Welcome to Streetsplainers, an occasional series of answers to those often overlooked questions about our beleaguered/beloved transportation systems: Just what the heck is that thing in the road? Why on Earth would SEPTA do that? How does that weird doohickey work? your questions, and he’ll chase down the answers, hopefully in a reliably on-time fashion.
In front of some SEPTA bus stops, you might have a concrete pad in place of the usual stretch of potholes and asphalt. What are those things, and why are they there?
They’re called “Bus Stop Pads” – I’m beginning to realize that engineers aren’t the most creative people – and they are there because of the buses.
Well, duh, you’re probably thinking. Like, buses are totally heavy, so like they for sure need, like, concrete there or whatever.
First off, it’s really odd that your internal monologue sounds like an early 90’s Valley Girl: you should really talk with a psychiatrist.
More importantly, the pads aren’t there because concrete can handle the weight better than asphalt, at least not entirely. There’s a bit more to it than that.
The author Robert Fulghum once wrote “Life is lumpy. And a lump in the oatmeal, a lump in the throat, and a lump in a breast are not the same lump. One should learn the difference.”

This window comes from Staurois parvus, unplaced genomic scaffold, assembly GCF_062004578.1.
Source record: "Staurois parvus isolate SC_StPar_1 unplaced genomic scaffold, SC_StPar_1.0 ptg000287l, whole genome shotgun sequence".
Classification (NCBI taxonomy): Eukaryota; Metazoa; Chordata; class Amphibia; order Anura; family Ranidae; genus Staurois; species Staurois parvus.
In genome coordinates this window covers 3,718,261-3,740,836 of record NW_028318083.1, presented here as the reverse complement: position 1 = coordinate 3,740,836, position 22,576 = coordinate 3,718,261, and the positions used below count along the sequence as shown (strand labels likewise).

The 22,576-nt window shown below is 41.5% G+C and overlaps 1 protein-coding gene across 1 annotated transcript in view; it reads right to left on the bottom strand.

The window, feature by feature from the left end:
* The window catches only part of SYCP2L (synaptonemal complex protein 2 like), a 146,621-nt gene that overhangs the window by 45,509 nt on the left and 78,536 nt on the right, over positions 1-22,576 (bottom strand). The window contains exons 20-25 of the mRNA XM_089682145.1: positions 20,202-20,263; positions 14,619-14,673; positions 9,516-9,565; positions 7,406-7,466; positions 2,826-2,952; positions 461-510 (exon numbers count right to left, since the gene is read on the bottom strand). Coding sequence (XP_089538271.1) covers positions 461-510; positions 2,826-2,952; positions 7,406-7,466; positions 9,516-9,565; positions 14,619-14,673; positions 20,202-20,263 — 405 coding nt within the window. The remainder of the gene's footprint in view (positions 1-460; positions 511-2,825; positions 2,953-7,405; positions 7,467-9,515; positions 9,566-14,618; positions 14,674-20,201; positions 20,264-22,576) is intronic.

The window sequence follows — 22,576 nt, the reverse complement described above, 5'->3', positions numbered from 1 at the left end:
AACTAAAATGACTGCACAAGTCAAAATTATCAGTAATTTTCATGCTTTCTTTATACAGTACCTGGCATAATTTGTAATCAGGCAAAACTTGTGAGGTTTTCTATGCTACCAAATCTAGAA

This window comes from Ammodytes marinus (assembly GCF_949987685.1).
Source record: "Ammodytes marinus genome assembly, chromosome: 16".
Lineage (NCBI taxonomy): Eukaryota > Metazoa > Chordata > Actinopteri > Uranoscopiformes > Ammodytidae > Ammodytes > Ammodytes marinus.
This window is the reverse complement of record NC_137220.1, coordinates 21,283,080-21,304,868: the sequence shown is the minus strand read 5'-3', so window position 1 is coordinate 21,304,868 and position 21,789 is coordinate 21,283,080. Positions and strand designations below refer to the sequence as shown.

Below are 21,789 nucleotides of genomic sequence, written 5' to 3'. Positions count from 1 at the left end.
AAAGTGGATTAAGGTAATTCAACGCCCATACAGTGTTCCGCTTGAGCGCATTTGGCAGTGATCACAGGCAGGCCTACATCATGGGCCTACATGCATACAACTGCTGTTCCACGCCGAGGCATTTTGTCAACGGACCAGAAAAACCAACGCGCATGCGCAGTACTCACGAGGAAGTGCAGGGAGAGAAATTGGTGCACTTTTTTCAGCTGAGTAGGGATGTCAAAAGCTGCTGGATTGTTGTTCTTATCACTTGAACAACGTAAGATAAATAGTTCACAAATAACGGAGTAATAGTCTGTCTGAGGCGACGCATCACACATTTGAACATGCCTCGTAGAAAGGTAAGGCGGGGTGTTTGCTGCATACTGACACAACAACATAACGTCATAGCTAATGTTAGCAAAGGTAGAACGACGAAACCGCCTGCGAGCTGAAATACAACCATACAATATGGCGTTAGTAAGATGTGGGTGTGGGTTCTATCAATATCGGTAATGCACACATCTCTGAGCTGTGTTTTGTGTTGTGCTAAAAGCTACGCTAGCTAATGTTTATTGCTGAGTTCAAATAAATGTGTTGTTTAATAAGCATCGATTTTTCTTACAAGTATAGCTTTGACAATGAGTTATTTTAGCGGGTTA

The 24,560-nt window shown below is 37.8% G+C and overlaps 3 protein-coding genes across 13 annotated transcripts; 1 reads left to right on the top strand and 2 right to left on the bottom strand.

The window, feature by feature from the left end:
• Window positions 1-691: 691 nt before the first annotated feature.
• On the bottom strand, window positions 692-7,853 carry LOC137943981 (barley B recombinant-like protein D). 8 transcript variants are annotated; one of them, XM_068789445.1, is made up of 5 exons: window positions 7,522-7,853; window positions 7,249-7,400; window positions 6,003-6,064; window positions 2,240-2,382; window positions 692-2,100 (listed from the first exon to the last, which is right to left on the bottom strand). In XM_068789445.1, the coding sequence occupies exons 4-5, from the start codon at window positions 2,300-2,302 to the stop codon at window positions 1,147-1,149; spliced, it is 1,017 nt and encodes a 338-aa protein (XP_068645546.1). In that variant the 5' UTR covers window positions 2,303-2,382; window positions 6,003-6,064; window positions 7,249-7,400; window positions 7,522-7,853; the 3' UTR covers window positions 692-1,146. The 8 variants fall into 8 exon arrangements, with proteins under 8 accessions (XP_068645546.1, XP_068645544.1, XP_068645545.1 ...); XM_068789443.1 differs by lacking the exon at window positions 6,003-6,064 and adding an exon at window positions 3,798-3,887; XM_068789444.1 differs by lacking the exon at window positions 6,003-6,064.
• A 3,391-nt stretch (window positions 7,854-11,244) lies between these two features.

Today, we’re learning that difference, specifically about lumps in asphalt, like the one in the photo above. Those pavement waves, says SEPTA’s Assistant General Manager for Engineering, Maintenance & Construction Robert Lund, are caused by a combination of Philly’s sweltering summers, and the tremendous amount of force buses (and other large vehicles) exert on the asphalt during stops and starts.
Asphalt is considered a “flexible” pavement. Other pavement materials, like concrete, are considered “rigid.” When it gets hot, asphalt gets soft and malleable. And when soft asphalt has the tremendous amount of torque of large buses pushing against it, it tends to move. Concrete doesn’t have that problem.
So when you see wavy pavement, it’s often because that location has large trucks or buses frequently stopping, starting or turning there on hot days, pushing the asphalt around. Street engineers know that buses can cause these when they slow down and take off, so they put rigid concrete pads in front of most stops.
While wavy pavement is often caused by this phenomena, there can be other causes, said Lund, such as problems with the gravel or rock base underneath the top level. “Think of [a street] like lasagna. [There are] lots of different layers of different materials. When baked just perfect, it holds together, its great. But when something isn’t quite right there, when you slice it, it runs all over the plate.”
The pads are paid for and maintained by whatever agency responsible for the road, meaning Streets or PennDOT in Philadelphia. SEPTA doesn’t pay for them.
So, if asphalt gets so melt-y and Philly can get so steamy, why not say “Let’s take it back to the concrete streets?”
Quality Control, that’s why. Concrete streets are much harder to maintain. Whereas potholes in asphalt are relatively easy and cheap to patch, defects in concrete pavement require replacing the entire slab. And resurfacing, something Streets wishes it could do more regularly, is easier with asphalt: you just mill and put on new asphalt. It’s much harder with concrete.
Also, absent ripples or potholes, asphalt roads are much smoother rides than concrete.
And so, that’s why SEPTA’s buses have their concrete platforms, places where SEPTA bus drivers can say: “On a stage I rage and I’m rollin’.”